In other words, “proved reserves” is an extremely conservative definition. It has little downside risk and potentially a great deal of upside potential. With a bent towards precision and high certainty, it can exclude large amounts of oil and natural gas that are likely to exist but can be estimated less accurately and with less stringent requirements for certainty. In fact, “reserves growth,” a common industry phrase, is almost a foregone conclusion even in the “proved reserves” category, as existing producing areas undergo infill drilling, reservoir assessment, re-completions, work-overs, re-fractures, and refinements in development strategies.
Technically Recoverable Reserves
By contrast, the term “technically recoverable” is much more expansive. According to the U.S. Geological Survey, “Technically recoverable resources” are “resources in accumulations producible using current recovery technology but without reference to economic profitability.” This differs from “proved reserves” in many ways. It is less restrictive than the 90 percent probability point, often including a range of estimates with a corresponding range of probabilities; it includes estimates of yet-to-be-discovered oil and gas; and includes oil and gas that may not be producible with current prices and other economic conditions. Thus, it can be a much larger figure than “proved reserves.”
Technology Expands Estimates
A key point about “technically recoverable reserves” is that those estimates change as technology changes— sometimes changing in a major way, when, for example, horizontal drilling is combined with hydraulic fracturing.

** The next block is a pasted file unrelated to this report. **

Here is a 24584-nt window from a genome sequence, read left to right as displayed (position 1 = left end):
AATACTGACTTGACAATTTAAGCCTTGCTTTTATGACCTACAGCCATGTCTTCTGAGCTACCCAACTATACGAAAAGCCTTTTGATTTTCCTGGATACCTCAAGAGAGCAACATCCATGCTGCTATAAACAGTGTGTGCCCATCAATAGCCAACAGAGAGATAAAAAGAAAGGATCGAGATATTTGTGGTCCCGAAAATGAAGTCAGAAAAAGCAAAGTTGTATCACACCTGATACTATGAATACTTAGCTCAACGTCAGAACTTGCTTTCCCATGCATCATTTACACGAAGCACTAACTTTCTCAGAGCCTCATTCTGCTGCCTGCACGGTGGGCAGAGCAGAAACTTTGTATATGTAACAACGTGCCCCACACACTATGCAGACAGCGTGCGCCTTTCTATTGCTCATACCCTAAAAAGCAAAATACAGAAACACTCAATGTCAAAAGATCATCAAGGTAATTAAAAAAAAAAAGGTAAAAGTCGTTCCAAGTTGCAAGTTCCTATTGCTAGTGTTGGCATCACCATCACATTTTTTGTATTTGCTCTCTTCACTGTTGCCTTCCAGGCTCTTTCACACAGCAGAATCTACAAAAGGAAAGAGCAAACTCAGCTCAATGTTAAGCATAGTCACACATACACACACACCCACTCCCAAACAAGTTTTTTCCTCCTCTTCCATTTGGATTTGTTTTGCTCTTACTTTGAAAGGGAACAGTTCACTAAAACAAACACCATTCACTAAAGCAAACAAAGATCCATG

This has been clearly illustrated as many shale gas and shale oil plays have become viable thanks to new technologies. For example, in 1995, the USGS estimated that the Bakken formation, discovered in the 1950s, held only 0.15 billion barrels of technically recoverable oil. In just under twenty years, in 2008, thanks to advances in tight oil technologies, it updated this to 3 to 4.3 billion barrels! The situation has changed rapidly enough that the USGS is working on yet another assessment (out of cycle) expected in late 2013. Meanwhile, other industry experts have put the figure for the Bakken much higher, closer to 20-24 billion barrels with total original “oil in place” (total volume present in a reservoir) nearing 1 trillion barrels.
Hardly a new hydrocarbon region with the first well drilled in 1921, the Permian Basin of Texas and New Mexico, has a production history of well over 30 billion barrels of oil since then. Yet technological advances have significantly altered assessments of its technically recoverable reserves. In 2007, USGS assessments for the region included for the first time “continuous resources,” a term which includes shale gas and shale oil plays. Without these added assessments, the Permian estimates of undiscovered technically recoverable resources would have been limited to the conventional plays, put at 5.2 tcf of natural gas and just under 1 billion barrels of liquids by the USGS. But the addition of “continuous resources” added another 35.4 tcf of gas and 1.3 billion barrels of liquids, putting the total estimate of undiscovered technically recoverable amounts at 41 tcf of gas and 2.3 billion barrels of liquids. Original crude oil in place is estimated at 95.4 billion barrels, with 33.7 billion barrels of that produced or in discovered, recoverable reserves.